Another thing I might mention – in those early days the “cowboys” used to come to town, sometimes they had had plenty to drink.They would ride around shooting into the air and otherwise pretty rough.
I also recall how frightened I used to be of the Indians.They’d come through town on their way to another tribe – all painted up with feathers in their hair, no clothes, looking hideous - little old ponies drawing little old wagons containing all their possessions.I can still see them going through the middle of the street, never on the sidewalks.All of this is something, which I never forgot even though I was so young.
Her is a list of the business places in Niobrara in 1877 as I remember them.Ii may not have al of them – these are just what I remember as a little girl from a4 years of age to about 8 or 9:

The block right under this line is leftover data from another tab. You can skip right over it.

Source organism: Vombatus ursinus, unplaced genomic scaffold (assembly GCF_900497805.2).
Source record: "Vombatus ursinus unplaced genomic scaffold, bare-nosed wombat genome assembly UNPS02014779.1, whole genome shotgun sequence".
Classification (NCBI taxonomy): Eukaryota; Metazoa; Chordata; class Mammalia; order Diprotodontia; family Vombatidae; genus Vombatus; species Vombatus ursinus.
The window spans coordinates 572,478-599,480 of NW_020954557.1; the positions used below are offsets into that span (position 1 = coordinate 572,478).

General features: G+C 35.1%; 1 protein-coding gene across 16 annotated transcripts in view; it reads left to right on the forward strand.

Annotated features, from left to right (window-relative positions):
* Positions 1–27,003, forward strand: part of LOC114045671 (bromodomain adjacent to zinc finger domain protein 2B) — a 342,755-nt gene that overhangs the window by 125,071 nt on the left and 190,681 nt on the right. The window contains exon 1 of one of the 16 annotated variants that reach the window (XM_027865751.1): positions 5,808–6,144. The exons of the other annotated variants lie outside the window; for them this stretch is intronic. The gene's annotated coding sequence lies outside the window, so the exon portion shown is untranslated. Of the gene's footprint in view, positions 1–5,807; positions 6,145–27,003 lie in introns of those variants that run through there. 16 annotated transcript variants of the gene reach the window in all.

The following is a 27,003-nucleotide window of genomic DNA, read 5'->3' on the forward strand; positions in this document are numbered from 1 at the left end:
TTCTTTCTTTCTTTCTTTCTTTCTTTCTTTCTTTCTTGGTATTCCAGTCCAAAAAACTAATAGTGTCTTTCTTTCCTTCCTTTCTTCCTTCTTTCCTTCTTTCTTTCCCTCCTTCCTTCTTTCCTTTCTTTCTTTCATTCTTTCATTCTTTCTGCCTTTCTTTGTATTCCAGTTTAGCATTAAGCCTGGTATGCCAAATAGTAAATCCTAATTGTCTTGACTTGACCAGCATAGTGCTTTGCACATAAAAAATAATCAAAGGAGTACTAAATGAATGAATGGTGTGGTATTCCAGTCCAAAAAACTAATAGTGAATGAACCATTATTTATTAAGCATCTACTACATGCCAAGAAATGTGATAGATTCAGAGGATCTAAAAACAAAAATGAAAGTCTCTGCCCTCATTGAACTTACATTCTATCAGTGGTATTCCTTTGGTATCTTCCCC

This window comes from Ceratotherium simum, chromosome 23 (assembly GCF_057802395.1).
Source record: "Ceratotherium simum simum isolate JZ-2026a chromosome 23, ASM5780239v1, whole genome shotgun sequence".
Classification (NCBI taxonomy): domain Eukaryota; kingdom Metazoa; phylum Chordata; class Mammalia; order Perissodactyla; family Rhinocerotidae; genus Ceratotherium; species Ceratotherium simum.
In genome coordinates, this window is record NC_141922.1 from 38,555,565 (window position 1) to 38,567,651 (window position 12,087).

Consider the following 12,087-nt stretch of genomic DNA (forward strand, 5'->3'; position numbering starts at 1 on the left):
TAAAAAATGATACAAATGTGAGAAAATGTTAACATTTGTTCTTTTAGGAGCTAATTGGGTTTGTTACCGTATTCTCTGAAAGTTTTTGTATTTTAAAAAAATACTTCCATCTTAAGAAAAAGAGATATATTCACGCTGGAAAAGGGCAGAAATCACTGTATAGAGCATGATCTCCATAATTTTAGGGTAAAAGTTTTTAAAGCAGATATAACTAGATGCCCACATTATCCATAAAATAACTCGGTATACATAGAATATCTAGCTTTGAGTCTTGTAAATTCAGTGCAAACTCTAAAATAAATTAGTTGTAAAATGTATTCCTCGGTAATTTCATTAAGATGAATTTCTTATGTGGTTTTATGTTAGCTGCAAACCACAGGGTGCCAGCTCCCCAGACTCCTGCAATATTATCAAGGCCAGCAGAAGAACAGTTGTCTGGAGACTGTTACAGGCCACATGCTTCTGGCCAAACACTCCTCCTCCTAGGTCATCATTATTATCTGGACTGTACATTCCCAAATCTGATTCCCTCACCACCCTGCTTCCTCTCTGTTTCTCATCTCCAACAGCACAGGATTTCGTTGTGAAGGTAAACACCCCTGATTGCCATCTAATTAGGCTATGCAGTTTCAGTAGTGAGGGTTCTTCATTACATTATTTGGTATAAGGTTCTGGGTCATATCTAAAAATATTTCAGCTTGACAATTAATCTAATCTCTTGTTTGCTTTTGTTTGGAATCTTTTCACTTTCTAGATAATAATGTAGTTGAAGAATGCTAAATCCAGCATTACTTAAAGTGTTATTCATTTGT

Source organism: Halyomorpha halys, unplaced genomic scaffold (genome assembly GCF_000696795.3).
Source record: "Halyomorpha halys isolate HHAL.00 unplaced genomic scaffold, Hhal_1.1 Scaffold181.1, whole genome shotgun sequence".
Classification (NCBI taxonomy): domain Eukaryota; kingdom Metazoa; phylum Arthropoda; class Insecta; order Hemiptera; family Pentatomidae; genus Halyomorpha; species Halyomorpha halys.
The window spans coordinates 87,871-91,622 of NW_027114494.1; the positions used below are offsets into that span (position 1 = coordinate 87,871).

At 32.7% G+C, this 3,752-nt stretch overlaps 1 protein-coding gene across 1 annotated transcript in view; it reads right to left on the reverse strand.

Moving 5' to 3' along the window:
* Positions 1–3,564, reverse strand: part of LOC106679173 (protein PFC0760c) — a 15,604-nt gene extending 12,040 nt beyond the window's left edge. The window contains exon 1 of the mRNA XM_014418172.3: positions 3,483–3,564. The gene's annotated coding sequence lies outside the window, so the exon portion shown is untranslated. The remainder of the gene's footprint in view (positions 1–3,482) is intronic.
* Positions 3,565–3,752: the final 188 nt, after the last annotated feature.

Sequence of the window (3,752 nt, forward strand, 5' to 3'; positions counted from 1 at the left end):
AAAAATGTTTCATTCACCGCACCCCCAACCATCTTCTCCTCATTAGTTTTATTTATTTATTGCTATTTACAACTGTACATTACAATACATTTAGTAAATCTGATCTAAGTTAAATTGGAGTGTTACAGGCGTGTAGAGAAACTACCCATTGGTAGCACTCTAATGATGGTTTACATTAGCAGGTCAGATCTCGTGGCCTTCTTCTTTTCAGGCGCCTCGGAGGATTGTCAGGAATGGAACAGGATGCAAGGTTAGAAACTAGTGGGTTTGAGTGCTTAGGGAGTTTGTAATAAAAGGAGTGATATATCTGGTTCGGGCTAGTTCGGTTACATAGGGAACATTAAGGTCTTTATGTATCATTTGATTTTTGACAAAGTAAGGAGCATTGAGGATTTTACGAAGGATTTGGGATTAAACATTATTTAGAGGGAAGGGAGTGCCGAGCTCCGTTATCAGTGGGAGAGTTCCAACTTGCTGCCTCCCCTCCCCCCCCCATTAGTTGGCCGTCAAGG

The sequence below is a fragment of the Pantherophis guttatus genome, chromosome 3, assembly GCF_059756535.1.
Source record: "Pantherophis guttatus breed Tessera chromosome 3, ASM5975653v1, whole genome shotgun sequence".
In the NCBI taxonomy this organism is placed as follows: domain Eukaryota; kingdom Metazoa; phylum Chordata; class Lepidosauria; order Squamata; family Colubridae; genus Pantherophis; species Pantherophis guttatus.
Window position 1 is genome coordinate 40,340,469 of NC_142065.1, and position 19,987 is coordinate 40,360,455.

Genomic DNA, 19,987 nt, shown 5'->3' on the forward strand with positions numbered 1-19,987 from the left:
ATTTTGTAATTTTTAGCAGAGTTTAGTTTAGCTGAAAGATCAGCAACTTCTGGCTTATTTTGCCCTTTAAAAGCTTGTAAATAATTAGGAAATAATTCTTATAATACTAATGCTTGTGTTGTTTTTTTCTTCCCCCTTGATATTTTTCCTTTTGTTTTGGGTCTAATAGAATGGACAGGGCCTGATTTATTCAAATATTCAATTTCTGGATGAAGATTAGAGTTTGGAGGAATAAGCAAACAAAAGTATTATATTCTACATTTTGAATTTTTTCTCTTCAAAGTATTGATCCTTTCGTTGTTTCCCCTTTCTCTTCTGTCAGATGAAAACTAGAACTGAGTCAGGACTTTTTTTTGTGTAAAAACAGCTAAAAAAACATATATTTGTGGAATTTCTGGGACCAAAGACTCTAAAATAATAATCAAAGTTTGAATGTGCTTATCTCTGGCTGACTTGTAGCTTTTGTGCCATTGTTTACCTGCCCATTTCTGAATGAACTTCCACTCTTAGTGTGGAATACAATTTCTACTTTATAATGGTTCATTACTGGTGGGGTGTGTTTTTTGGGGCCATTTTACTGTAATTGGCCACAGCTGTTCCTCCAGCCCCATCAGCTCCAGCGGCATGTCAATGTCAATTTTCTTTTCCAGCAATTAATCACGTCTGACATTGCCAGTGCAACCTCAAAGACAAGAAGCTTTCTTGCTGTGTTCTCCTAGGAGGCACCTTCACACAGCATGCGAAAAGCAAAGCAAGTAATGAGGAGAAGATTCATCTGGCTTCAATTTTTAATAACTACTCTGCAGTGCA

H.E Bonesteel and Conklin – General Store and Hardware Jim Wilson, Joe Harkey an Al Yantis worked in the stores. C. Stein – Furniture and Undertaking Ed Fry – Printing Office, Niobrara Pioneer B. Bade – Meat Market (then called a Butcher Shop) Jennie Colley (later Mrs. Ben Bayha – Millinery Lizzie Hundschild (later Mrs. Wellman) – Dressmaking Shop Ben and Geo Bayha – Builders and Contractors Douglas and Sherman – Speculators (built a brick drug store. Joe Kadish was in there) Mr. Shoetag – Expert Tailor of Men’s Clothing A. L. Towle and wife – Hotel Keepers Schumacher and wife – Hotel Keepers J. C. Santee – Postmaster Jack Thomas – Ran the flat boat on the Missouri and later ran a drug store in the new site. Dean Palen – Ran a first class livery stable and barn – any questions? Presbyterian Church – was moved to where it is now. Dr. Iniueten – is laid away in he Niobrara Cemetery.Often wonder if anyone ever puts flowers at his grave.I used to when there.He lost his life in the Missouri River while trying to cross on ice to care for the Leach children in Running Water. Turner Hall – for dances etc. Henry Storm and John Lenger – Saloon Westerman, Bruns, Benner, Vac Randa, Sr. – These seemed to be county officers or had something along that line to do. Knudsen – Surveyor (Mrs. Jim Smith is one of his daughters)